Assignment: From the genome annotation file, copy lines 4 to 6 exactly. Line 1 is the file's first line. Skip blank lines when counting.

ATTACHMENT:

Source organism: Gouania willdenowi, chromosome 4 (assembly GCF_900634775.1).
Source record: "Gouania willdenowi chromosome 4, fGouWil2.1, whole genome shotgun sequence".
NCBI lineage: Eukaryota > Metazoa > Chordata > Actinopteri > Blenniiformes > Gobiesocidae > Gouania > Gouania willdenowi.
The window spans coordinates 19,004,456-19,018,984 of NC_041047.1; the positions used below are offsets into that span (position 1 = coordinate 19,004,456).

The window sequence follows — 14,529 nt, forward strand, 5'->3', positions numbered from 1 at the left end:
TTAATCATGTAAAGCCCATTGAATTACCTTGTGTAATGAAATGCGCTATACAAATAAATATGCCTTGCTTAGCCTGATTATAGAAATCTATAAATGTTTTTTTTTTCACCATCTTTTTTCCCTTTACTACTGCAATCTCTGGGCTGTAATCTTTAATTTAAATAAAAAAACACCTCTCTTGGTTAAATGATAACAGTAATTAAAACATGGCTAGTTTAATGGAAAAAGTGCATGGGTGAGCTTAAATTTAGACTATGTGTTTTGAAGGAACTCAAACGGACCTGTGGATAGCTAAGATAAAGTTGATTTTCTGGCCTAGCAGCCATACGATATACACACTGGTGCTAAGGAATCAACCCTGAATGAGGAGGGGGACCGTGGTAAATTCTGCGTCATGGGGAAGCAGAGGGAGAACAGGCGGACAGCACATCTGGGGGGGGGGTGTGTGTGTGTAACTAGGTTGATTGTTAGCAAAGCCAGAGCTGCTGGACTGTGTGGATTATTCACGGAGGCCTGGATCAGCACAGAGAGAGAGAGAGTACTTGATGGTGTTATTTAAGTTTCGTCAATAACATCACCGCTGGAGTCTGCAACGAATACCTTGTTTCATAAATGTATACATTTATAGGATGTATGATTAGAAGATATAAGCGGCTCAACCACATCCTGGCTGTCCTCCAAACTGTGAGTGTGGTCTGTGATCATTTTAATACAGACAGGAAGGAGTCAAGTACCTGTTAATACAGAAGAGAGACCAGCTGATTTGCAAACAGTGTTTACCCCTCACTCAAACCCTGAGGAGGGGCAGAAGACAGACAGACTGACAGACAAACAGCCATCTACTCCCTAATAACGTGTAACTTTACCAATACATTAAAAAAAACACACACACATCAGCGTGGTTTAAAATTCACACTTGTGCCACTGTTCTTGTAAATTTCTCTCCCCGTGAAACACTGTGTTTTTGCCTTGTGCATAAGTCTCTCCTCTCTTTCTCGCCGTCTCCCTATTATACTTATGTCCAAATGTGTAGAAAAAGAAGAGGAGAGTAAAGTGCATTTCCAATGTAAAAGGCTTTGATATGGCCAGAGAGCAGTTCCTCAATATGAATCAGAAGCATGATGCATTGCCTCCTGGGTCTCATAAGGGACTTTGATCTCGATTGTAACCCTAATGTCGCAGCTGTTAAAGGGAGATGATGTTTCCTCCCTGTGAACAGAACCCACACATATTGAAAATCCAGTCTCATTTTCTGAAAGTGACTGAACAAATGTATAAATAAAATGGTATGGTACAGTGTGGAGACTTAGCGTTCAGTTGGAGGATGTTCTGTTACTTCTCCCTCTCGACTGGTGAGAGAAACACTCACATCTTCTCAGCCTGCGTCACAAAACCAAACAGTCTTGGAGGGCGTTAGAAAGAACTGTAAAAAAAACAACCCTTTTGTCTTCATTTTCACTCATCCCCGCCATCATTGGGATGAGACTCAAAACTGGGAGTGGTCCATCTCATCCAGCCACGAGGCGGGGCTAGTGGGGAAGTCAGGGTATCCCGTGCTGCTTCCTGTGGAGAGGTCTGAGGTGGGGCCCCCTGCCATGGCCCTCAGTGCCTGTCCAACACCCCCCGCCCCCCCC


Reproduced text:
The window spans coordinates 19,004,456-19,018,984 of NC_041047.1; the positions used below are offsets into that span (position 1 = coordinate 19,004,456).

The window sequence follows — 14,529 nt, forward strand, 5'->3', positions numbered from 1 at the left end:
TTAATCATGTAAAGCCCATTGAATTACCTTGTGTAATGAAATGCGCTATACAAATAAATATGCCTTGCTTAGCCTGATTATAGAAATCTATAAATGTTTTTTTTTTCACCATCTTTTTTCCCTTTACTACTGCAATCTCTGGGCTGTAATCTTTAATTTAAATAAAAAAACACCTCTCTTGGTTAAATGATAACAGTAATTAAAACATGGCTAGTTTAATGGAAAAAGTGCATGGGTGAGCTTAAATTTAGACTATGTGTTTTGAAGGAACTCAAACGGACCTGTGGATAGCTAAGATAAAGTTGATTTTCTGGCCTAGCAGCCATACGATATACACACTGGTGCTAAGGAATCAACCCTGAATGAGGAGGGGGACCGTGGTAAATTCTGCGTCATGGGGAAGCAGAGGGAGAACAGGCGGACAGCACATCTGGGGGGGGGGTGTGTGTGTGTAACTAGGTTGATTGTTAGCAAAGCCAGAGCTGCTGGACTGTGTGGATTATTCACGGAGGCCTGGATCAGCACAGAGAGAGAGAGAGTACTTGATGGTGTTATTTAAGTTTCGTCAATAACATCACCGCTGGAGTCTGCAACGAATACCTTGTTTCATAAATGTATACATTTATAGGATGTATGATTAGAAGATATAAGCGGCTCAACCACATCCTGGCTGTCCTCCAAACTGTGAGTGTGGTCTGTGATCATTTTAATACAGACAGGAAGGAGTCAAGTACCTGTTAATACAGAAGAGAGACCAGCTGATTTGCAAACAGTGTTTACCCCTCACTCAAACCCTGAGGAGGGGCAGAAGACAGACAGACTGACAGACAAACAGCCATCTACTCCCTAATAACGTGTAACTTTACCAATACATTAAAAAAAACACACACACATCAGCGTGGTTTAAAATTCACACTTGTGCCACTGTTCTTGTAAATTTCTCTCCCCGTGAAACACTGTGTTTTTGCCTTGTGCATAAGTCTCTCCTCTCTTTCTCGCCGTCTCCCTATTATACTTATGTCCAAATGTGTAGAAAAAGAAGAGGAGAGTAAAGTGCATTTCCAATGTAAAAGGCTTTGATATGGCCAGAGAGCAGTTCCTCAATATGAATCAGAAGCATGATGCATTGCCTCCTGGGTCTCATAAGGGACTTTGATCTCGATTGTAACCCTAATGTCGCAGCTGTTAAAGGGAGATGATGTTTCCTCCCTGTGAACAGAACCCACACATATTGAAAATCCAGTCTCATTTTCTGAAAGTGACTGAACAAATGTATAAATAAAATGGTATGGTACAGTGTGGAGACTTAGCGTTCAGTTGGAGGATGTTCTGTTACTTCTCCCTCTCGACTGGTGAGAGAAACACTCACATCTTCTCAGCCTGCGTCACAAAACCAAACAGTCTTGGAGGGCGTTAGAAAGAACTGTAAAAAAAACAACCCTTTTGTCTTCATTTTCACTCATCCCCGCCATCATTGGGATGAGACTCAAAACTGGGAGTGGTCCATCTCATCCAGCCACGAGGCGGGGCTAGTGGGGAAGTCAGGGTATCCCGTGCTGCTTCCTGTGGAGAGGTCTGAGGTGGGGCCCCCTGCCATGGCCCTCAGTGCCTGTCCAACACCCCCCGCCCCCCCC